Trove raises $8 million to store your clothing and furniture



There are inefficiencies in the giant self-storage market, and startups like MakeSpace and Clutter have already been gaining traction by offering a more consumer-friendly approach.

Now there’s another startup entering the picture, with Trove formally launching in the San Francisco Bay Area after a few months of testing the concept in beta. They are also securing $8 million in a venture financing round led by Greylock Partners to build out their concept.

Co-founded by Uber’s former head of product, Michael Pao and Jon Perlow, who worked as a Facebook engineer, the duo thinks they have what it takes to build out their niche in what they claim is a $30 billion market for furniture storage.

“Pao and Perlow are the kind of entrepreneurs you back anything they do,” said Greylock’s Simon Rothman about why he invested. “Personal storage is a big and broken space that takes strong marketplace, logistics, and tech skills to unlock.”

It’s not just people with small apartments who use storage spaces. They find that when someone is going through a life transition such as a divorce or a cross-country move, they want a hassle-free place to store their belongings.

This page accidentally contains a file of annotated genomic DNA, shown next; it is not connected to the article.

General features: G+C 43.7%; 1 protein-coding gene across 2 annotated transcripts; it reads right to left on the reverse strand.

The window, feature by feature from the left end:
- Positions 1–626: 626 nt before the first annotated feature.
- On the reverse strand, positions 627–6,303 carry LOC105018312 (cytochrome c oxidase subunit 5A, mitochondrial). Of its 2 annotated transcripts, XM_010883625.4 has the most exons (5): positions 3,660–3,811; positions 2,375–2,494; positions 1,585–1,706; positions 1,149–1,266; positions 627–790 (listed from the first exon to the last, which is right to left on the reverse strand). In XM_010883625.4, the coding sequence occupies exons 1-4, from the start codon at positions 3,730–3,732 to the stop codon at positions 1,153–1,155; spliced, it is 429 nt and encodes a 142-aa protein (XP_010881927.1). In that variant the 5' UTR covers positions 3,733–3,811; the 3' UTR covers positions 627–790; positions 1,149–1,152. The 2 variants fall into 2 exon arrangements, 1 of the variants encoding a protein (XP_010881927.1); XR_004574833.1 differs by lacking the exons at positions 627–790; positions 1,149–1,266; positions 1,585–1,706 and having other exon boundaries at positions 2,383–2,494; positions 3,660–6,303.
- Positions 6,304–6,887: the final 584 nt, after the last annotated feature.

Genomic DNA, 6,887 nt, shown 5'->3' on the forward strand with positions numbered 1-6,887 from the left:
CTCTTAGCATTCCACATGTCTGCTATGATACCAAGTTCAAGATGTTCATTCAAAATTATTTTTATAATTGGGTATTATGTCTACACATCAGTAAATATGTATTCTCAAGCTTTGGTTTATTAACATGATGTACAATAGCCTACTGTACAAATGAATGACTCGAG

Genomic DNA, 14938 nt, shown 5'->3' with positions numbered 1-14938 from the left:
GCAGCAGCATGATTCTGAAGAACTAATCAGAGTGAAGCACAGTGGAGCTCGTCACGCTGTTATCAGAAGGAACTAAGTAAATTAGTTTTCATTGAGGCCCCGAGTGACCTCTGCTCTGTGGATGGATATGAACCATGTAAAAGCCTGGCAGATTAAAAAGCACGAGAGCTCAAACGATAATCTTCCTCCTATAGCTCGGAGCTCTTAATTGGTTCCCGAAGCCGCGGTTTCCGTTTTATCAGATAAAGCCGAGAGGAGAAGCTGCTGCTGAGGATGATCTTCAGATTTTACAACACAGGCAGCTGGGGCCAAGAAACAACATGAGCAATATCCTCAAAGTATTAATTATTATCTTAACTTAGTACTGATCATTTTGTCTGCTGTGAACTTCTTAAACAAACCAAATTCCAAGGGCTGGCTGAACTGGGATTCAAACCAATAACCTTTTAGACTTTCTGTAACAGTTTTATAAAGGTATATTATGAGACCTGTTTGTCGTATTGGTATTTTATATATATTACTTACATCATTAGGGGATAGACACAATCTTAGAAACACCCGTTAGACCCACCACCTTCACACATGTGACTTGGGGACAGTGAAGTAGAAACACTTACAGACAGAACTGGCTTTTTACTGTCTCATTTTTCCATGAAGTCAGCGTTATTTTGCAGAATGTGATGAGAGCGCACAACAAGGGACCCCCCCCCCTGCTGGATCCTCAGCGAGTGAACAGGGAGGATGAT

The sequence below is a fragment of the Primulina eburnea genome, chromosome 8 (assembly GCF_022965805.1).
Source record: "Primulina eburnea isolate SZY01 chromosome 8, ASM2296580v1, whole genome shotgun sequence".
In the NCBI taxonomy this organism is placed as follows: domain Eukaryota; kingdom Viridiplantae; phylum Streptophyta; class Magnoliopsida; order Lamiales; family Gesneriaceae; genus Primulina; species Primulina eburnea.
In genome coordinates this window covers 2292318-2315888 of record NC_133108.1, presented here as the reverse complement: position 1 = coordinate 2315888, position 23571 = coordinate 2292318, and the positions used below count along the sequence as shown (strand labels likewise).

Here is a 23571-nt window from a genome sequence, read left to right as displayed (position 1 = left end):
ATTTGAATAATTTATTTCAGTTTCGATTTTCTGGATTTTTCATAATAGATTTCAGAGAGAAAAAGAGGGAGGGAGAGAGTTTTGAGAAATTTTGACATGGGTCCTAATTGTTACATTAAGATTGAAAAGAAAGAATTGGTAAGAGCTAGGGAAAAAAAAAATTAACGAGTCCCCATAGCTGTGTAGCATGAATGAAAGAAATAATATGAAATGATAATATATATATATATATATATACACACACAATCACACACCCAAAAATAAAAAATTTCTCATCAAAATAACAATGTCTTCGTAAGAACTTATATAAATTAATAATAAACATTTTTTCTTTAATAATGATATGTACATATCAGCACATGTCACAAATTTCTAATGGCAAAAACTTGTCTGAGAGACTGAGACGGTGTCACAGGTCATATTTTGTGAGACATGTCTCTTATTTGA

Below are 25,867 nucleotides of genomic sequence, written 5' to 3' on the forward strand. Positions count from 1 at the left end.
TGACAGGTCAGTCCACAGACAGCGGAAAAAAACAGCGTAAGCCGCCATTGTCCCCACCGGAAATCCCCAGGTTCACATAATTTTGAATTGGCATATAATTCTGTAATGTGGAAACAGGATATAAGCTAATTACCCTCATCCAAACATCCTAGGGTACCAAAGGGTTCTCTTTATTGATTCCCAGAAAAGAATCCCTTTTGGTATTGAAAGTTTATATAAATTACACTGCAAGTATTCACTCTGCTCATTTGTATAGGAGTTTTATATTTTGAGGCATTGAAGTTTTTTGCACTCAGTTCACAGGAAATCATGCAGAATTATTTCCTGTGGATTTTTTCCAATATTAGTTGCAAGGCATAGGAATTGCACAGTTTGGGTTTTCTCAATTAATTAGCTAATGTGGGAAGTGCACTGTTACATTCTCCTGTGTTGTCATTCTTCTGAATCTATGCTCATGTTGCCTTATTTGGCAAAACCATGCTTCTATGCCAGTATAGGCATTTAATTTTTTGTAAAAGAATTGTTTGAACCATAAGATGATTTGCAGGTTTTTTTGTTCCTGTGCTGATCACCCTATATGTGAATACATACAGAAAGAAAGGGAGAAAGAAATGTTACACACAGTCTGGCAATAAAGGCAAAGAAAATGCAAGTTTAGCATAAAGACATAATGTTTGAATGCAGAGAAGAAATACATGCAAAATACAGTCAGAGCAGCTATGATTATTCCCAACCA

“There’s a small closet out there for every man, woman, and child,” said Pao. “We’re partnering with the operators to create a wonderful consumer experience that’s simple and affordable to the end customer.”

There’s a certain ickiness about storage units that anyone who has ever visited one will understand. They are often cold, dark and creepy facilities and it’s a process to get your stuff in and out of the building.

That’s why startups like Trove see an opportunity in making items more accessible. You can schedule pickups and deliveries via the app and never have to go to the unit yourself.

And because the consumers never visit the warehouses, Trove can buy real estate in a more affordable area because it doesn’t have to be a centralized location. It’s a win-win for the bottom line and the customers.

But taking on a competitive landscape may have some challenges, so right now Trove is focusing on its native San Francisco Bay Area before moving on to more saturated markets.

Once you have super easy solutions we believe that’s going to grow the market,”  said Perlow.



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